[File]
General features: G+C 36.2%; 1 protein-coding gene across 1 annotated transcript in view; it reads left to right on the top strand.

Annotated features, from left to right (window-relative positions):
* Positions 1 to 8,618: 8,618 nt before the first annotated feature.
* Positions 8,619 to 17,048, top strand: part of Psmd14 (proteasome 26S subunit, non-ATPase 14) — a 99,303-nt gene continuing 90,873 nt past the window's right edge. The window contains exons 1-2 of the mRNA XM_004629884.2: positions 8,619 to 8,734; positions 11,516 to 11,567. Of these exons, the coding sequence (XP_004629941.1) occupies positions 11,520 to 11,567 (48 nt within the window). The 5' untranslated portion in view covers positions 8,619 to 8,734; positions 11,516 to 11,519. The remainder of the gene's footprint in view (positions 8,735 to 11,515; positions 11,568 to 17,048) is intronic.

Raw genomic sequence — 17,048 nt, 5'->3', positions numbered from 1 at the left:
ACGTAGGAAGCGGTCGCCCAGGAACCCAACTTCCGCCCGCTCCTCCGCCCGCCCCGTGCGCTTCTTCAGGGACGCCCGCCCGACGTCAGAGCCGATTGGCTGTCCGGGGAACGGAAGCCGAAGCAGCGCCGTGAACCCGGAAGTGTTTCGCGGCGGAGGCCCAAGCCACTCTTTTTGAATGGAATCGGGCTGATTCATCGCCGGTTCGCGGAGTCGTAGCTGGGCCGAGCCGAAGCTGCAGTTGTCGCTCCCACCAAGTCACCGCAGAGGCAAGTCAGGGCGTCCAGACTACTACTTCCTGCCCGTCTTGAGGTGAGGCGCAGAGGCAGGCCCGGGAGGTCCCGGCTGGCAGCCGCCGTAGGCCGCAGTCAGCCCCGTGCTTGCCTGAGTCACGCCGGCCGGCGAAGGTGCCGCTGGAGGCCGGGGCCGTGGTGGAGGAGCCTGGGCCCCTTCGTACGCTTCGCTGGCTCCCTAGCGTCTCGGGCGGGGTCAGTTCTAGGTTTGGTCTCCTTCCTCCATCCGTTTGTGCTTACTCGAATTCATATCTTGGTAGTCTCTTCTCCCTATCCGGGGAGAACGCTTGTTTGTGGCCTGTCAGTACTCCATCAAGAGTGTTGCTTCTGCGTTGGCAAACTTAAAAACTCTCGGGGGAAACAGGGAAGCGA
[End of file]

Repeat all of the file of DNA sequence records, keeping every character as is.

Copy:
General features: G+C 36.2%; 1 protein-coding gene across 1 annotated transcript in view; it reads left to right on the top strand.

Annotated features, from left to right (window-relative positions):
* Positions 1 to 8,618: 8,618 nt before the first annotated feature.
* Positions 8,619 to 17,048, top strand: part of Psmd14 (proteasome 26S subunit, non-ATPase 14) — a 99,303-nt gene continuing 90,873 nt past the window's right edge. The window contains exons 1-2 of the mRNA XM_004629884.2: positions 8,619 to 8,734; positions 11,516 to 11,567. Of these exons, the coding sequence (XP_004629941.1) occupies positions 11,520 to 11,567 (48 nt within the window). The 5' untranslated portion in view covers positions 8,619 to 8,734; positions 11,516 to 11,519. The remainder of the gene's footprint in view (positions 8,735 to 11,515; positions 11,568 to 17,048) is intronic.

Raw genomic sequence — 17,048 nt, 5'->3', positions numbered from 1 at the left:
ACGTAGGAAGCGGTCGCCCAGGAACCCAACTTCCGCCCGCTCCTCCGCCCGCCCCGTGCGCTTCTTCAGGGACGCCCGCCCGACGTCAGAGCCGATTGGCTGTCCGGGGAACGGAAGCCGAAGCAGCGCCGTGAACCCGGAAGTGTTTCGCGGCGGAGGCCCAAGCCACTCTTTTTGAATGGAATCGGGCTGATTCATCGCCGGTTCGCGGAGTCGTAGCTGGGCCGAGCCGAAGCTGCAGTTGTCGCTCCCACCAAGTCACCGCAGAGGCAAGTCAGGGCGTCCAGACTACTACTTCCTGCCCGTCTTGAGGTGAGGCGCAGAGGCAGGCCCGGGAGGTCCCGGCTGGCAGCCGCCGTAGGCCGCAGTCAGCCCCGTGCTTGCCTGAGTCACGCCGGCCGGCGAAGGTGCCGCTGGAGGCCGGGGCCGTGGTGGAGGAGCCTGGGCCCCTTCGTACGCTTCGCTGGCTCCCTAGCGTCTCGGGCGGGGTCAGTTCTAGGTTTGGTCTCCTTCCTCCATCCGTTTGTGCTTACTCGAATTCATATCTTGGTAGTCTCTTCTCCCTATCCGGGGAGAACGCTTGTTTGTGGCCTGTCAGTACTCCATCAAGAGTGTTGCTTCTGCGTTGGCAAACTTAAAAACTCTCGGGGGAAACAGGGAAGCGA